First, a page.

Vice President for Health Policy
Senator Lamar Alexander, Chairman of the Health, Education, Labor, & Pensions Committee, said this week what more congressional Republicans are starting to acknowledge: policymakers shouldn’t repeal the Affordable Care Act (ACA) without first enacting “concrete, practical reforms” to replace it. But his plan lacks critical details needed to compare it to the ACA in coverage, affordability, and the adequacy of coverage it would provide. In particular, his plan fails to reflect an actual ACA replacement in these ways:
Nor did he say whether insurers could once again charge higher premiums based on gender and occupation and hike premiums for older people. These are crucial questions. As we’ve explained, it’s hard to see how eliminating the ACA’s individual mandate wouldn’t destabilize the individual market if existing protections for people with pre-existing conditions were fully retained. Many healthier people would likely go without health insurance, which would leave mostly sicker people in the risk pool. That would drive up premiums and cause insurers to withdraw from the market.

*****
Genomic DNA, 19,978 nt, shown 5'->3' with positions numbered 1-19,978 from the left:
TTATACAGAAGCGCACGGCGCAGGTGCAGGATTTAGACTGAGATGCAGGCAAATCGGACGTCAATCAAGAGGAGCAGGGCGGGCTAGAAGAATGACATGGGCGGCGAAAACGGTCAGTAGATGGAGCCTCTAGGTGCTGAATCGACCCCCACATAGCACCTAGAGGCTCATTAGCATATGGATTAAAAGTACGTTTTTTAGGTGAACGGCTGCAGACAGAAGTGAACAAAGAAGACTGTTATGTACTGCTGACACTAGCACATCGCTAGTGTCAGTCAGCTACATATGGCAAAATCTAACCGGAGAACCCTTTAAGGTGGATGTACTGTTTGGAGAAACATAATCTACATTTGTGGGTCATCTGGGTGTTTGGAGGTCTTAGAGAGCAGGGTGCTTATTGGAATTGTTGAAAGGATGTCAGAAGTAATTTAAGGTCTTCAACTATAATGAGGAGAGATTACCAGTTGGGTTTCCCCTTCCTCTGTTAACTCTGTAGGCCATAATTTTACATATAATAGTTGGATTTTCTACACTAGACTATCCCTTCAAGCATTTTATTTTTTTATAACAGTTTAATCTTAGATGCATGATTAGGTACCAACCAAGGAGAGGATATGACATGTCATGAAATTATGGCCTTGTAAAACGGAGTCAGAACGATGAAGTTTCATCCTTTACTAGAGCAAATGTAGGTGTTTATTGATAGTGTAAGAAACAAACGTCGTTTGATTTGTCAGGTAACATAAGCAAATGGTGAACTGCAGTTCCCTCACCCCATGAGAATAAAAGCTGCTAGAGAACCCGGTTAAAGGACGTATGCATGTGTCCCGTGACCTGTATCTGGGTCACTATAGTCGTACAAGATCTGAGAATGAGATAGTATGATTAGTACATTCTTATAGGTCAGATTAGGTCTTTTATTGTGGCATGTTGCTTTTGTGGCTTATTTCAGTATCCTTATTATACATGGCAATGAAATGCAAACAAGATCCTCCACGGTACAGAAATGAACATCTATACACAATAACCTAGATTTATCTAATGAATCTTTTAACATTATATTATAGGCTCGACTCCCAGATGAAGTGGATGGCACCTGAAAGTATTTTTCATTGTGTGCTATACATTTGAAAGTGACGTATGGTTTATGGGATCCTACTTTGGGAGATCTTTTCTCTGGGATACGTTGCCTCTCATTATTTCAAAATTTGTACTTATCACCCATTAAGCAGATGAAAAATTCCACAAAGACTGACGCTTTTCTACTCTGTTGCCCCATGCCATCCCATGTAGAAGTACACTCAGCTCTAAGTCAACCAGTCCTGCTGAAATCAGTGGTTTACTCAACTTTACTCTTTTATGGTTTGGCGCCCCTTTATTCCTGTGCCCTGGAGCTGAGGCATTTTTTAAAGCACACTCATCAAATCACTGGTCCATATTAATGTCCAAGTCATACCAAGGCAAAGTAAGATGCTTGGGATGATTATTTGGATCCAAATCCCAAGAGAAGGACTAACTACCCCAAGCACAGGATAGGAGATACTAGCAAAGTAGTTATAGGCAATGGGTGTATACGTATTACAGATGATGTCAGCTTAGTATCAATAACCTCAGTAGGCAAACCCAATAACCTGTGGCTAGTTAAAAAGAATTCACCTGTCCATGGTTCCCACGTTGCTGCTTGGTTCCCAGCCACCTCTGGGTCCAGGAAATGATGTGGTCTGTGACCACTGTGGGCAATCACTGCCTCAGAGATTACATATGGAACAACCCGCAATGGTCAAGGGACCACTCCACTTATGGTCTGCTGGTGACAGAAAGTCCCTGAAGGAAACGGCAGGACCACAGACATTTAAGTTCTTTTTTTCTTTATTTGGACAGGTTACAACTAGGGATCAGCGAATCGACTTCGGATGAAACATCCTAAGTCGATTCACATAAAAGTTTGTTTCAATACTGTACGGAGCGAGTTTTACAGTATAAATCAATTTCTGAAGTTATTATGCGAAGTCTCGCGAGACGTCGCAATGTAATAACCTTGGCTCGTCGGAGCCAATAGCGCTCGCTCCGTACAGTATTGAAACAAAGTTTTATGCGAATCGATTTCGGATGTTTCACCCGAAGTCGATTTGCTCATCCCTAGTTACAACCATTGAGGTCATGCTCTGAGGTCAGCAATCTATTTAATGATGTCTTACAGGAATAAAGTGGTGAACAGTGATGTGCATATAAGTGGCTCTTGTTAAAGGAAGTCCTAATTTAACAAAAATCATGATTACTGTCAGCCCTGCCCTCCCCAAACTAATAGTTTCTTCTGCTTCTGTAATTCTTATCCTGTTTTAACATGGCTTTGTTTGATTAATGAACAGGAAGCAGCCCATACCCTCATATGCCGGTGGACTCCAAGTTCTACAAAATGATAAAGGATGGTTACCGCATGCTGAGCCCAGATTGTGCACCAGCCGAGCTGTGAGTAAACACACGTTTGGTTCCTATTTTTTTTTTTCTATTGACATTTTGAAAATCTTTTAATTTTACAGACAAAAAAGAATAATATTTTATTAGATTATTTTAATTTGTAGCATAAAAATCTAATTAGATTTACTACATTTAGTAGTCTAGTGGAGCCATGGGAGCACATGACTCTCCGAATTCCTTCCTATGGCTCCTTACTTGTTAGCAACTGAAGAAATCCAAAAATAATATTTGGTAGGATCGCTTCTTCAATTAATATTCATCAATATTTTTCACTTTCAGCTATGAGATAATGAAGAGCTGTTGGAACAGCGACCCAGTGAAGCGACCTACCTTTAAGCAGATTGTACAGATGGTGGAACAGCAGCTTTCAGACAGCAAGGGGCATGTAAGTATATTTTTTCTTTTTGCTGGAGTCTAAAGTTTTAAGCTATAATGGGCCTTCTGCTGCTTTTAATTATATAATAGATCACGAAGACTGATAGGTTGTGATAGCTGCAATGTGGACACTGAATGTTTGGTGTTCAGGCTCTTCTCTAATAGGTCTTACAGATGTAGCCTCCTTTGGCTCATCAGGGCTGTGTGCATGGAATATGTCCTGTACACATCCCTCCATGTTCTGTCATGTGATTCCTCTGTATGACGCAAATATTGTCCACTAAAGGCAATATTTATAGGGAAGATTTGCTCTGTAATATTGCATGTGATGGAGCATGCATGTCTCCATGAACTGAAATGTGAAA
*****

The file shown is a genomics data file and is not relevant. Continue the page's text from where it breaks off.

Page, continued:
For example, he proposed “eventually” creating a new tax credit to replace the marketplace subsidies but didn’t explain who would qualify, how much it would be worth, and whether it would be sufficient to limit premiums to a share of income, as the ACA does. Likewise, he called for expanding state Medicaid flexibility through waivers but didn’t say what kind of flexibility or what consumer protections (such as requirements that states cover certain groups and benefits) it might allow states to drop. Nor did he say whether his plan would maintain the ACA’s Medicaid expansion and how it would ensure that children, seniors, people with disabilities, and low-income families could continue receiving affordable Medicaid coverage.
Also, his proposal to expand Health Savings Accounts, which is at the center of many Republican health plans, would do little or nothing to help low- and moderate-income people get coverage. High-income people — who likely already have health coverage — would be the biggest beneficiaries.